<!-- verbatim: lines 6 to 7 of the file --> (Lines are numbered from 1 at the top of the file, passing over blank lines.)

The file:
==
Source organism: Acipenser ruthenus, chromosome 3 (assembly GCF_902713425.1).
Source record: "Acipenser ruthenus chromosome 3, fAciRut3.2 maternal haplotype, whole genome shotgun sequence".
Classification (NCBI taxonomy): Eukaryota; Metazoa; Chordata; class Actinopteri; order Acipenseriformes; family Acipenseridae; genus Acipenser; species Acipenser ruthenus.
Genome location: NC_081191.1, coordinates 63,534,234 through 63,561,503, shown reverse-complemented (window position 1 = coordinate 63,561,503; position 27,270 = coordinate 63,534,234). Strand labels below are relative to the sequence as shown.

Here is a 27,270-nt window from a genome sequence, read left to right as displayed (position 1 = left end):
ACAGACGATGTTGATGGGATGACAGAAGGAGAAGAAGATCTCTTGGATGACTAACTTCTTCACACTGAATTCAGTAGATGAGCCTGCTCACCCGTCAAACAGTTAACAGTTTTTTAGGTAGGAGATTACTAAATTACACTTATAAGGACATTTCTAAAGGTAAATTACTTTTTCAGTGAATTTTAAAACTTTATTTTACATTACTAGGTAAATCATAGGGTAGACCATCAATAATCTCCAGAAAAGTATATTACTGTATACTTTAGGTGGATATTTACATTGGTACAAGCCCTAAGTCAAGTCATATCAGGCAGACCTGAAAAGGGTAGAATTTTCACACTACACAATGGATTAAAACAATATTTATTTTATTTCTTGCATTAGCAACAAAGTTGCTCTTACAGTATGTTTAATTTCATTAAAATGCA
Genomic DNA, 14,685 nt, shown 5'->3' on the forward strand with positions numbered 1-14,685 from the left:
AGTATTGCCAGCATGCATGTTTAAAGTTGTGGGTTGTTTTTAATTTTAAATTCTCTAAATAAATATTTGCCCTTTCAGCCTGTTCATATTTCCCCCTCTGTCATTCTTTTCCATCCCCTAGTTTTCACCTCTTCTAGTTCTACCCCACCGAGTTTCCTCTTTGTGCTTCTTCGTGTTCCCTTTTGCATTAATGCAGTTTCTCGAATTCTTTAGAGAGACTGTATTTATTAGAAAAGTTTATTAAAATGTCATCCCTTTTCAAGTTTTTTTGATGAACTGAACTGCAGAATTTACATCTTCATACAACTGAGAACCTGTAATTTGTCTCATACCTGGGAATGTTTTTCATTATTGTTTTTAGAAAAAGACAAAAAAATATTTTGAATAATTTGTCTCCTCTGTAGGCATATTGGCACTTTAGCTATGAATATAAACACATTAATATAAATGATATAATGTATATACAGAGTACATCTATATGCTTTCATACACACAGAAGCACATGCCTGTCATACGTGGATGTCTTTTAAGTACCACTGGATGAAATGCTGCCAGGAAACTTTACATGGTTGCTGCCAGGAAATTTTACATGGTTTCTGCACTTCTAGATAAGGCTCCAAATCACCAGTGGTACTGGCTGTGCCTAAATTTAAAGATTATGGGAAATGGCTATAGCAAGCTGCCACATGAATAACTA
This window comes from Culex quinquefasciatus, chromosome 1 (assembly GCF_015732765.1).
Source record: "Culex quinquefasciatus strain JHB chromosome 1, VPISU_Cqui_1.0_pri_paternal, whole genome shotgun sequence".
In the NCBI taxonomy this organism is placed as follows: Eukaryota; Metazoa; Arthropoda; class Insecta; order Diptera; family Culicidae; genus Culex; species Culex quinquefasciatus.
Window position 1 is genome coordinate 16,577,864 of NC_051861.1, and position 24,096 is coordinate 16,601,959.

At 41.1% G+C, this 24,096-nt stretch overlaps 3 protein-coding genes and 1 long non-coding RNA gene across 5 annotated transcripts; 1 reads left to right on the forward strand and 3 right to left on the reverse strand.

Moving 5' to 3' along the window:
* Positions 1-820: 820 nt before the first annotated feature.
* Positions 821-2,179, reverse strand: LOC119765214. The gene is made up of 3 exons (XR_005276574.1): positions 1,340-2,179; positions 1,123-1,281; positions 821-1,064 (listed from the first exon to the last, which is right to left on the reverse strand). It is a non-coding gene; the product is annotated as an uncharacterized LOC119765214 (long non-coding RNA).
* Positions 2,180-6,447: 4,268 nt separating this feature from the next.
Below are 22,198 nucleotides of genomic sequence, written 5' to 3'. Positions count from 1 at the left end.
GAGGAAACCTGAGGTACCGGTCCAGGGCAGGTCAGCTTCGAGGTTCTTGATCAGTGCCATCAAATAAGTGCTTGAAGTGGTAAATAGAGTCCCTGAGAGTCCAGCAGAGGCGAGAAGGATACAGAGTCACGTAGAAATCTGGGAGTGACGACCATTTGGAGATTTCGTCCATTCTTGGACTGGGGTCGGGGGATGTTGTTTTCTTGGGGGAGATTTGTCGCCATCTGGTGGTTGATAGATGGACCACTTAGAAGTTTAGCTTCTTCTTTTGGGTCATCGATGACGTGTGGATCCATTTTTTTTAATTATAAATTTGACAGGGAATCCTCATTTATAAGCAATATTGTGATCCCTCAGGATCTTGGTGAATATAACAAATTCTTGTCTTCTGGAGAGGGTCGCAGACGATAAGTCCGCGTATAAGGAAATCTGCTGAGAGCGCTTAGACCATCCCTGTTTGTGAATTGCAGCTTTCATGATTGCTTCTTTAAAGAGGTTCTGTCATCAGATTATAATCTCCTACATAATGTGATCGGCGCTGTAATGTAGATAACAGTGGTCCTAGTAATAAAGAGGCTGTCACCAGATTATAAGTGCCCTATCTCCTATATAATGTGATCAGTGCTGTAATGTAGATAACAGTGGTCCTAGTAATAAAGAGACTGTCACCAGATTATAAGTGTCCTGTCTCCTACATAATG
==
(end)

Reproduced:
ACAGACGATGTTGATGGGATGACAGAAGGAGAAGAAGATCTCTTGGATGACTAACTTCTTCACACTGAATTCAGTAGATGAGCCTGCTCACCCGTCAAACAGTTAACAGTTTTTTAGGTAGGAGATTACTAAATTACACTTATAAGGACATTTCTAAAGGTAAATTACTTTTTCAGTGAATTTTAAAACTTTATTTTACATTACTAGGTAAATCATAGGGTAGACCATCAATAATCTCCAGAAAAGTATATTACTGTATACTTTAGGTGGATATTTACATTGGTACAAGCCCTAAGTCAAGTCATATCAGGCAGACCTGAAAAGGGTAGAATTTTCACACTACACAATGGATTAAAACAATATTTATTTTATTTCTTGCATTAGCAACAAAGTTGCTCTTACAGTATGTTTAATTTCATTAAAATGCA
Genomic DNA, 14,685 nt, shown 5'->3' on the forward strand with positions numbered 1-14,685 from the left: